Theoretical astrophysicist David Garofalo and his colleagues have been studying the motion of black holes for years, and in previous papers, they proposed that the backward, or retrograde, black holes spew the most powerful jets, while the prograde black holes have weaker or no jets.

Their new study links their theory with observations of galaxies across time, or at varying distances from Earth. They looked at both "radio-loud" galaxies with jets, and "radio-quiet" ones with weak or no jets. The term "radio" comes from the fact that these particular jets shoot out beams of light mostly in the form of radio waves.

The results showed that more distant radio-loud galaxies are powered by retrograde black holes, while relatively closer radio-quiet objects have prograde black holes. According to the team, the supermassive black holes evolve over time from a retrograde to a prograde state.

"This new model also solves a paradox in the old spin paradigm," said David Meier, a theoretical astrophysicist at JPL not involved in the study. "Everything now fits nicely into place."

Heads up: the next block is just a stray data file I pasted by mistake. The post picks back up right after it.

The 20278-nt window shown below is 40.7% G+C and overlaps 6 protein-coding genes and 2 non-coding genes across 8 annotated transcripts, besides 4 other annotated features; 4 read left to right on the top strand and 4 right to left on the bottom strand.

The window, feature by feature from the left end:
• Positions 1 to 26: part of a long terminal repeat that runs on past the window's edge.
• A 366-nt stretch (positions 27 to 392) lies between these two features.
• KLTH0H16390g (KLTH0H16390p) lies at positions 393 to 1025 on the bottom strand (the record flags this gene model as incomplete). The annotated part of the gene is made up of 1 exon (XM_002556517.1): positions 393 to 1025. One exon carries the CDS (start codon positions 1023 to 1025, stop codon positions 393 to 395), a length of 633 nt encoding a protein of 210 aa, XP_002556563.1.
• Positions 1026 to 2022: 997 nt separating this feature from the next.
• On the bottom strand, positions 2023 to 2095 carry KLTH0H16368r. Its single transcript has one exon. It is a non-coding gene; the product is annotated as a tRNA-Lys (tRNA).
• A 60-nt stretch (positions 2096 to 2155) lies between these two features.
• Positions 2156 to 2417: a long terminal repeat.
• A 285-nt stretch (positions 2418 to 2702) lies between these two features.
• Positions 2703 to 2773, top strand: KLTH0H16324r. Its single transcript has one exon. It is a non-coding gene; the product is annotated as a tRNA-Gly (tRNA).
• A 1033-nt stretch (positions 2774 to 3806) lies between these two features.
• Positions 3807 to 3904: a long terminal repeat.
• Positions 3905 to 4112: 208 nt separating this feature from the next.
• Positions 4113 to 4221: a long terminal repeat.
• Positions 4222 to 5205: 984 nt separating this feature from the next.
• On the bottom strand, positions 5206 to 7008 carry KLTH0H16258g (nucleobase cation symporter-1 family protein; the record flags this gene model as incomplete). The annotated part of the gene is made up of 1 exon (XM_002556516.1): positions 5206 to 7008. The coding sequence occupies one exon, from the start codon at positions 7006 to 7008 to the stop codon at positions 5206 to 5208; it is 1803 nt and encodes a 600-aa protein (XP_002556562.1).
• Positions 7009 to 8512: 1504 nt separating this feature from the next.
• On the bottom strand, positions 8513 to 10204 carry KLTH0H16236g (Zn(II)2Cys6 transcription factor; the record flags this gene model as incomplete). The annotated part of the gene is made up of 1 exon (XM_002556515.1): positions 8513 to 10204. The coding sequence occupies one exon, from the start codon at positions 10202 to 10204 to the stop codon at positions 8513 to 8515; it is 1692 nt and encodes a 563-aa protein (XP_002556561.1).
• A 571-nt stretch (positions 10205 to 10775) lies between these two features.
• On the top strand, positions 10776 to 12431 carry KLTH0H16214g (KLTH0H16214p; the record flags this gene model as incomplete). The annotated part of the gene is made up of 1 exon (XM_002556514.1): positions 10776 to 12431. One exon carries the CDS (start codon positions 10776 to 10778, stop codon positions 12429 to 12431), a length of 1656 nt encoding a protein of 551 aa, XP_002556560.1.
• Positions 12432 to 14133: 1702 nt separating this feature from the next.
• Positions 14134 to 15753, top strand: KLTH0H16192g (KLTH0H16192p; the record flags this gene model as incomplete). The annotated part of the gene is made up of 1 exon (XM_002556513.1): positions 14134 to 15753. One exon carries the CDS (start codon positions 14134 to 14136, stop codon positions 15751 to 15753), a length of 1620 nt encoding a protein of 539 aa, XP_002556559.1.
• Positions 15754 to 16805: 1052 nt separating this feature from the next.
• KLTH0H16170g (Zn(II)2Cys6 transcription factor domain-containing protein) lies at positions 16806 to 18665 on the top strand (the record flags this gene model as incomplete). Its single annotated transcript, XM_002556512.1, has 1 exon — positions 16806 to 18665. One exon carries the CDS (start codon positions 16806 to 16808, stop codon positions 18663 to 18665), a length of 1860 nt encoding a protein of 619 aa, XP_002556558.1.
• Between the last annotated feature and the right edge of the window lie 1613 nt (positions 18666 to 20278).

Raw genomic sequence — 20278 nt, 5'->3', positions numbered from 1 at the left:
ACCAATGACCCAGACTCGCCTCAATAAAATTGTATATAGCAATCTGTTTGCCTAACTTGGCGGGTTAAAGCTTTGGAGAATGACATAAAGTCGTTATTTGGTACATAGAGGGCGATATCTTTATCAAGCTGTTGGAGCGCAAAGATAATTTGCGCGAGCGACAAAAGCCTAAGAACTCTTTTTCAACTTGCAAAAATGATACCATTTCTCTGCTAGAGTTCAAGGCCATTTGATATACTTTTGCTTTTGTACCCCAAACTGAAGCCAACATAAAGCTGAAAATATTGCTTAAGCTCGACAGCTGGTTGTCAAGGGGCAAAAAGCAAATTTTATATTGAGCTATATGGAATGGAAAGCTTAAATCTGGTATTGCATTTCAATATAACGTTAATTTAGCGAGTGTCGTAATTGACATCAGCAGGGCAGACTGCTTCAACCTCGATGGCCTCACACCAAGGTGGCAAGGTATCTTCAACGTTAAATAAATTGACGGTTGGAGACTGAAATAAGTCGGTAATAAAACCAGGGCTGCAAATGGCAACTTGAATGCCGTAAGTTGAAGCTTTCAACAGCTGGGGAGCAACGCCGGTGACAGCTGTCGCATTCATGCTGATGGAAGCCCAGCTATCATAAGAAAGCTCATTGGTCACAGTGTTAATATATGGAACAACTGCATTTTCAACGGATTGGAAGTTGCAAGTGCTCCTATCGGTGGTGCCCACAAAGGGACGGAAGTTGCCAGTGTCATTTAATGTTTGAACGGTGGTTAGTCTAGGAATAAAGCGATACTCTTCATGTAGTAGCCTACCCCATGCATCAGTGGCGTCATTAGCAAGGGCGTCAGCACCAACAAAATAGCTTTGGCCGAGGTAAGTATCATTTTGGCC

The scientists say that the backward black holes shoot more powerful jets because there's more space between the black hole and the inner edge of the orbiting disk. This gap provides more room for the build-up of magnetic fields, which fuel the jets, an idea known as the Reynold's conjecture after the theoretical astrophysicist Chris Reynolds of the University of Maryland, College Park.

"If you picture yourself trying to get closer to a fan, you can imagine that moving in the same rotational direction as the fan would make things easier," said Garofalo. "The same principle applies to these black holes. The material orbiting around them in a disk will get closer to the ones that are spinning in the same direction versus the ones spinning the opposite way."